Porphyria - Treatment
Acute intermittent porphyria; Hereditary coproporphyria; Congenital erythropoietic porphyria; Erythropoietic protoporphyria
Some of the medicines used to treat a sudden (acute) attack of porphyria may include:
Other treatments may include:
Depending on the type of porphyria you have, your doctor may tell you to:
Porphyrias are life-long diseases with symptoms that come and go. Some forms of the disease cause more symptoms than others. Proper treatment and avoidance of triggers can help prolong the time between attacks.
Calling your health care provider:
Seek medical attention as soon as you have signs of an acute attack. Talk to your doctor about your risk for this condition if you have a long history of undiagnosed abdominal pain, muscle and nerve problems, and sensitivity to sunlight.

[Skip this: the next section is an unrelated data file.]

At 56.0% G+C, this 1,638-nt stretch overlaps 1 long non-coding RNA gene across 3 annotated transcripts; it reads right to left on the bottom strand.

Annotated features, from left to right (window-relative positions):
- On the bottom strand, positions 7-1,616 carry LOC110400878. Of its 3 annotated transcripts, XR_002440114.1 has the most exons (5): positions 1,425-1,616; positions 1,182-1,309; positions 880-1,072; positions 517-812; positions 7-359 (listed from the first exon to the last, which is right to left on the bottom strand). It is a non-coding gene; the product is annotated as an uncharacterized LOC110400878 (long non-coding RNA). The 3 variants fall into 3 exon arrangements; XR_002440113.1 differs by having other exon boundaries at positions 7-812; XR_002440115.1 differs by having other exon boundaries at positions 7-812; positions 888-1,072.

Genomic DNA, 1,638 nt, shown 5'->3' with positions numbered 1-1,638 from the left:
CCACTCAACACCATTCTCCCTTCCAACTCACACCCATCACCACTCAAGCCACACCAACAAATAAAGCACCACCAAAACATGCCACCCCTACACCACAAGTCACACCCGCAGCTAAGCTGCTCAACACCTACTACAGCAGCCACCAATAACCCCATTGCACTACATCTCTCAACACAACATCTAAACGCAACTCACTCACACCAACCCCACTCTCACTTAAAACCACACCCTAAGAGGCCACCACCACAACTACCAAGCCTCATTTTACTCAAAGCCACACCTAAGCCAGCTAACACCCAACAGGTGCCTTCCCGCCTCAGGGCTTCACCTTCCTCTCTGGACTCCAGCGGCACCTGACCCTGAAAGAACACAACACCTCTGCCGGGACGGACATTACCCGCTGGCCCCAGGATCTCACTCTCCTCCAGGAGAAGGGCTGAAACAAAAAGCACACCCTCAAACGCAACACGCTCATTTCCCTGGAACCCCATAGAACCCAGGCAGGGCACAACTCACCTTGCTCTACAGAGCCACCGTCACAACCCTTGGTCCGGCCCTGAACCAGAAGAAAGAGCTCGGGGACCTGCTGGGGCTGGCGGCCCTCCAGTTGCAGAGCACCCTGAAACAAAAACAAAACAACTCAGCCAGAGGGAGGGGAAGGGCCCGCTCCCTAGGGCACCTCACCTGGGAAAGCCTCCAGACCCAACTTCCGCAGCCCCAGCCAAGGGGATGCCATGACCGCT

- Reviewed last on: 2/28/2011
- David C. Dugdale, III, MD, Professor of Medicine, Division of General Medicine, Department of Medicine, University of Washington School of Medicine; and Yi-Bin Chen, MD, Leukemia/Bone Marrow Transplant Program, Massachusetts General Hospital. Also reviewed by David Zieve, MD, MHA, Medical Director, A.D.A.M., Inc.
Anderson K. The porphyrias. In: Goldman L, Ausiello D, eds. Cecil Medicine. 23rd ed. Philadelphia, Pa: Saunders Elsevier; 2007:chap 229.
Wiley JS, Moore MR. Heme biosynthesis and its disorders: porphyrias and sideroblastic anemias. In: Hoffman R, Benz EJ Jr., Shattil SJ, et al, eds. Hoffman Hematology: Basic Principles and Practice. 5th ed. Philadelphia, Pa: Churchill Livingstone Elsevier; 2008:chap 38.
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